Obituary: Dr Noel Browne
Alan Murdoch The Independent (UK), Friday, 23 May 1997
Noel Browne's place in Irish history is inextricably bound up with one infamous political convulsion, his bitterly opposed post-war plan for a state-run health service, the Mother and Child Scheme. Its lingering wound has left demarcation lines in Ireland's domestic politics for almost five decades.
Browne had qualified in medicine at Trinity College Dublin (his first post was at St Steeven's Hospital in the city). His mission on entering politics as a member of the radical left-leaning Clann na Poblachta party in 1948 was deeply marked by the experiences of his poverty-stricken family, which was ravaged by tubercolosis, rife in Ireland until the Fifties. He suffered badly from the disease, diagnosed in both lungs in 1939, but survived. His father and two of his seven siblings did not.
Browne senior, an inspector with the National Society for Prevention of Cruelty to Children, moved from Waterford to Londonderry and Athlone in the Irish midlands. He died when Noel was seven, leaving Noel's mother, Mary Therese, with a large family to rear in deprived conditions. She herself died two years later, leaving her children to be fostered out.
The scars left by this fuelled the young man's political objectives in public health as the country's most urgent need when he joined former republicans in the reforming Clann na Poblachta party in the mid-Forties.
His campaigning for an urgent anti-tubercolisis programme propelled him into the post of health minister when the new party, led by Sean McBride, joined the inter-party coalition led by Fine Gael in government in 1948. Though just 32, he was a crusading and dynamic innovator, using hospital sweepstakes funding (ticket revenues came from the US and Britain as well as Ireland) to fund a network of sanatoria to exploit the possibilities opened by the arrival of BCG vaccine. He also set up the first Irish national blood transfusion service.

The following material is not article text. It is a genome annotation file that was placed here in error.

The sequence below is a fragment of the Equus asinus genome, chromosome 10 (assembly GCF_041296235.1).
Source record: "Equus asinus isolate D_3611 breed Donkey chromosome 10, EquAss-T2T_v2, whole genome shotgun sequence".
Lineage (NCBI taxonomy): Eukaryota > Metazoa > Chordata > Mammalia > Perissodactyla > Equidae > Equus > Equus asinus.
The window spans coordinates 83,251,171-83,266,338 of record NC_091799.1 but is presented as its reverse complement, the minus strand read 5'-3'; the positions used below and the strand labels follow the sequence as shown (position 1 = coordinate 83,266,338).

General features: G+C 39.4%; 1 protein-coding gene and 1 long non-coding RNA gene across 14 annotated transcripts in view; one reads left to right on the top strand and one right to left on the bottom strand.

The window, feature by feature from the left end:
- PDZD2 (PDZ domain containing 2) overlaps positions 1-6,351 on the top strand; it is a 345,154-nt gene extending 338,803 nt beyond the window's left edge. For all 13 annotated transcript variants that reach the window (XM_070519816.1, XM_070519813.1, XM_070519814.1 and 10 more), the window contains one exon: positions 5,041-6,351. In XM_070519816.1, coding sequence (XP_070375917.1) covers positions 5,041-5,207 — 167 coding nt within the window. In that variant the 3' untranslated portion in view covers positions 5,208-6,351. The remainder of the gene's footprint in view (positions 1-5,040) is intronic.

Admirers say his freshness to politics helped him break new ground. But fellow ministers reportedly found him petulant, unwilling to listen, and convinced he was always right. There was probably some truth in both.
Browne, taking up proposals first mapped out by the previous Fianna Fail government, aimed to tackle unacceptable levels of child mortality by bringing in free ante-and post- natal care for mothers and extending free health treatment for all children under 16 without a means test. But he found himself up against a powerful opposition that spanned GPs concerned their incomes might be threatened, and colleagues in government who in turn were probably under pressure from lay Catholic elements.
He had failed to prepare the ground with the Cabinet, who were unaware of the details of the scheme when it was launched in March 1951. He had also made the error of thinking that, after meeting with senior Catholic clergy in October 1950, their concerns had all been assuaged. Far from declaring war on the Church, however, he was intent on accommodating it and thought he was operating within the parameters of what it would accept.